Border Patrol Issues New Use Of Deadly Force Policy For Border Crossers

CREDIT: AP Photo/Dario Lopez-Mills

A man who was driving a carload of illegal migrants who fled when stopped by the border patrol sits handcuffed by the side of the road near the town of Aravica, Arizona.

After border agents were accused of using various tactics to justify killing border crossers, the government issued new guidelines on Friday clarifying its use-of-force policy.

The U.S. Border Patrol agency announced that it will begin adhering to standards that limit when border agents can use deadly force on border crossers. At the same time, the Department of Homeland Security (DHS) made public its deadly force policy for the first time.

The U.S. Border Patrol released a directive — effective immediately — stating that agents “shall not discharge their firearms at a moving vehicle unless the agent has a reasonable belief, based on the totality of the circumstances that deadly force is being used against an agent or another person present.” Agents can only use deadly force when a moving vehicle is driving at them, but the use of deadly force does not extend to “moving vehicles merely fleeing from agents.” The directive also prohibits agents from placing themselves “in the path of a moving vehicle or [using] their body to block a vehicle’s path” — significant given that the leaked review found that agents deliberately blocked vehicles in order to justify shooting the driver.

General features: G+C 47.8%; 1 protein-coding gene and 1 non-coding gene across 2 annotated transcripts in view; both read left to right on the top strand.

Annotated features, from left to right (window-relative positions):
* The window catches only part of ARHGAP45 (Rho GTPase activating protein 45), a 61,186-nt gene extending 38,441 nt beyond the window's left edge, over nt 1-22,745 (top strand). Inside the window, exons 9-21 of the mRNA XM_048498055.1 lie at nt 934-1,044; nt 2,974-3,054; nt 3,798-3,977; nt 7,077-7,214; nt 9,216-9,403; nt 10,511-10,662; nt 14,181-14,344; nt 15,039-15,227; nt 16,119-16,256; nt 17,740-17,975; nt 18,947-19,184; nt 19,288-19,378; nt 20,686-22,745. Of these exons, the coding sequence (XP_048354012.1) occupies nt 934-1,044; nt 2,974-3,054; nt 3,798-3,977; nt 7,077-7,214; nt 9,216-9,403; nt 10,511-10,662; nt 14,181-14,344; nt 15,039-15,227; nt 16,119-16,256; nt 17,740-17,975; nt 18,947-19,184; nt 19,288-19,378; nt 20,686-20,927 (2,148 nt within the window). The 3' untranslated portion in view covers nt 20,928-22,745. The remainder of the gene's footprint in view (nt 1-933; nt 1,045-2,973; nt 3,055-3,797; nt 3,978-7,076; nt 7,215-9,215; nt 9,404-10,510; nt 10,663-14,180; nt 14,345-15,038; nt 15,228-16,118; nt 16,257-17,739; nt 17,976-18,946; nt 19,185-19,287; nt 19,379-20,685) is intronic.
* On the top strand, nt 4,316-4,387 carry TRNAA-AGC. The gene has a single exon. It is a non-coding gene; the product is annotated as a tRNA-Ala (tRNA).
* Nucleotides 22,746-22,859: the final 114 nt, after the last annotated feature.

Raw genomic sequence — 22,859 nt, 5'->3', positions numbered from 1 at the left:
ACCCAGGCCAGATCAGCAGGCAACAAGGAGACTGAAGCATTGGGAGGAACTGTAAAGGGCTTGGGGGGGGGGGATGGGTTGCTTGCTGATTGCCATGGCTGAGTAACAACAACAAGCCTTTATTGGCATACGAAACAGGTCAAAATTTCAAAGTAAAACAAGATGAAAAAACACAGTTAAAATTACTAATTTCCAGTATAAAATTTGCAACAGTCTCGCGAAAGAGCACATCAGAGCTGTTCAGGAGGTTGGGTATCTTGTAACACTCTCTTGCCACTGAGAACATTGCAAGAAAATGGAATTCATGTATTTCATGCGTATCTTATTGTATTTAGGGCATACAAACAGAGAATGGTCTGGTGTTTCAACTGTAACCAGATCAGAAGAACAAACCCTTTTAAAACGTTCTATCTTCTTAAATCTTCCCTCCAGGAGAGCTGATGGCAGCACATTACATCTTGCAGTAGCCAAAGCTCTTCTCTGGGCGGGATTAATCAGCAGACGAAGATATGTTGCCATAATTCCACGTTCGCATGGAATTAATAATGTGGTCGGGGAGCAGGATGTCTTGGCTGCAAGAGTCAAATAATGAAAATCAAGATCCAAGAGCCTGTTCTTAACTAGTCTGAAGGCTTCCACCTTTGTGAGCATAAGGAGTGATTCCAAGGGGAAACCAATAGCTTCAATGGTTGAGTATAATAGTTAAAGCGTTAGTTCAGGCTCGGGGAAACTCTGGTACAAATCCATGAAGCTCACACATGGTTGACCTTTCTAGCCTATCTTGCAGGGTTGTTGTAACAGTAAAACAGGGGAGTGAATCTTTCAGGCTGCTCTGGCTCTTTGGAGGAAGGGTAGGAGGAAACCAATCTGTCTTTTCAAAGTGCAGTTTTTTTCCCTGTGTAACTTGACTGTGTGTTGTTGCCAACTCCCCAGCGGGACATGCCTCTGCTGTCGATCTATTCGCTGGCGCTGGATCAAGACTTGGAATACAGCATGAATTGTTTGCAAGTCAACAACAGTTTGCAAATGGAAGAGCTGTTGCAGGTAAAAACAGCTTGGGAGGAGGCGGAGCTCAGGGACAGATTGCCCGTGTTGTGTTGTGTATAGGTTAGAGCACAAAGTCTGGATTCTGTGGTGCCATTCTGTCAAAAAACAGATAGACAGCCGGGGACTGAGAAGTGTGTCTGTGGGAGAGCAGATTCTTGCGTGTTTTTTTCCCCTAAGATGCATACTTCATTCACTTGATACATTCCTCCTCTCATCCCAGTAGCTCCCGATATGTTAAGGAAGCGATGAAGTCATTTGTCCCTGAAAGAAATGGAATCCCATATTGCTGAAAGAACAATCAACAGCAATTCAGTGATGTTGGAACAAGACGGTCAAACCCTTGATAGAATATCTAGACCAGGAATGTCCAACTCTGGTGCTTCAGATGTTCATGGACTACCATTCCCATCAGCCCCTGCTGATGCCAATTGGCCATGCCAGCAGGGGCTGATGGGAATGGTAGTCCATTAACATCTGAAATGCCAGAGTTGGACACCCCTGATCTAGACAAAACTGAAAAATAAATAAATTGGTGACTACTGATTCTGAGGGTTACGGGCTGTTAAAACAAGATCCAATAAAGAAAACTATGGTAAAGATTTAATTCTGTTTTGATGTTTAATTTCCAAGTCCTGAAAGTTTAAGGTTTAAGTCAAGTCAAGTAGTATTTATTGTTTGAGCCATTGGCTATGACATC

The DHS use of deadly force policy from 2004 also allows agents to use warning shots and to engage in alternative tactics when the use of deadly force is not authorized. In his statement released Friday, Secretary of Homeland Security Jeh Johnson said, “transparency is essential to the credibility of a law enforcement agency within the communities it operates.”

Both agencies have been under intense scrutiny after last week’s leaked Police Executive Research Forum (PERF) independent review. According to the Los Angeles Times, CBP rejected two recommendations to bar its agents from shooting at vehicles unless the car occupants were trying to kill them and to bar agents from shooting at people who throw things that can’t cause serious harm.

Since 2005, border agents have killed at least 42 people, including 13 Americans, according to the Arizona Republic. And since 2010, border agents have been assaulted with rocks 1,713 times “and responded with deadly force 43 times, resulting in 10 deaths,” according to the New York Times.